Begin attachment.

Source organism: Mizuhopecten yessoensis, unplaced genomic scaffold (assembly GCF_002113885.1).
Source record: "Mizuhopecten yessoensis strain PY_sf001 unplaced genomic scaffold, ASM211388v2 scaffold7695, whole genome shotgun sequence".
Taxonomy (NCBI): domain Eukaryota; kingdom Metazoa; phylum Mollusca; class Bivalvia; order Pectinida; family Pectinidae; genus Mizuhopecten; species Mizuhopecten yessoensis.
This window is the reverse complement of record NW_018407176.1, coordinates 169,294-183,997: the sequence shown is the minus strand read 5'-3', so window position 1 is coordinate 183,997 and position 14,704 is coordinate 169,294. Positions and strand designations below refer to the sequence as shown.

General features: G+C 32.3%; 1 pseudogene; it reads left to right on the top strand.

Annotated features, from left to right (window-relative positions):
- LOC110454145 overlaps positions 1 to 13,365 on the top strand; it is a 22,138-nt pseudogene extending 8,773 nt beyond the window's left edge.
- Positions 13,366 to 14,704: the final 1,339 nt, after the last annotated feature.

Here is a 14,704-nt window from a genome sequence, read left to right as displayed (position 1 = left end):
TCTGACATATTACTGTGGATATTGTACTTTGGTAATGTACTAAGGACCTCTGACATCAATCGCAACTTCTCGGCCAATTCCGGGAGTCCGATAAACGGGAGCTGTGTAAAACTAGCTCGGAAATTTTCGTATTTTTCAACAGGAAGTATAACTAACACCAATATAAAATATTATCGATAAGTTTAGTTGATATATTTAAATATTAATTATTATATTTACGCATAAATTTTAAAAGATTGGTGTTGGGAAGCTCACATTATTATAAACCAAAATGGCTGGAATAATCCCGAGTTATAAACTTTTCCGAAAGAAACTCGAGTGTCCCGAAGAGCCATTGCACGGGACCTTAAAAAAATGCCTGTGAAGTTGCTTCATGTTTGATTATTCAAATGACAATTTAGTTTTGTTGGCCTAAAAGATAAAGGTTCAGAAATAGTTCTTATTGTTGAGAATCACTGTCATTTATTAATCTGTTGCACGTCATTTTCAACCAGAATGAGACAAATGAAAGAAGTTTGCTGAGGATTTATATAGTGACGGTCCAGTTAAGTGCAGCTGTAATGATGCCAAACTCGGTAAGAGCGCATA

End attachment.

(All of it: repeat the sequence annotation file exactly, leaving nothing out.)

Source organism: Mizuhopecten yessoensis, unplaced genomic scaffold (assembly GCF_002113885.1).
Source record: "Mizuhopecten yessoensis strain PY_sf001 unplaced genomic scaffold, ASM211388v2 scaffold7695, whole genome shotgun sequence".
Taxonomy (NCBI): domain Eukaryota; kingdom Metazoa; phylum Mollusca; class Bivalvia; order Pectinida; family Pectinidae; genus Mizuhopecten; species Mizuhopecten yessoensis.
This window is the reverse complement of record NW_018407176.1, coordinates 169,294-183,997: the sequence shown is the minus strand read 5'-3', so window position 1 is coordinate 183,997 and position 14,704 is coordinate 169,294. Positions and strand designations below refer to the sequence as shown.

General features: G+C 32.3%; 1 pseudogene; it reads left to right on the top strand.

Annotated features, from left to right (window-relative positions):
- LOC110454145 overlaps positions 1 to 13,365 on the top strand; it is a 22,138-nt pseudogene extending 8,773 nt beyond the window's left edge.
- Positions 13,366 to 14,704: the final 1,339 nt, after the last annotated feature.

Here is a 14,704-nt window from a genome sequence, read left to right as displayed (position 1 = left end):
TCTGACATATTACTGTGGATATTGTACTTTGGTAATGTACTAAGGACCTCTGACATCAATCGCAACTTCTCGGCCAATTCCGGGAGTCCGATAAACGGGAGCTGTGTAAAACTAGCTCGGAAATTTTCGTATTTTTCAACAGGAAGTATAACTAACACCAATATAAAATATTATCGATAAGTTTAGTTGATATATTTAAATATTAATTATTATATTTACGCATAAATTTTAAAAGATTGGTGTTGGGAAGCTCACATTATTATAAACCAAAATGGCTGGAATAATCCCGAGTTATAAACTTTTCCGAAAGAAACTCGAGTGTCCCGAAGAGCCATTGCACGGGACCTTAAAAAAATGCCTGTGAAGTTGCTTCATGTTTGATTATTCAAATGACAATTTAGTTTTGTTGGCCTAAAAGATAAAGGTTCAGAAATAGTTCTTATTGTTGAGAATCACTGTCATTTATTAATCTGTTGCACGTCATTTTCAACCAGAATGAGACAAATGAAAGAAGTTTGCTGAGGATTTATATAGTGACGGTCCAGTTAAGTGCAGCTGTAATGATGCCAAACTCGGTAAGAGCGCATA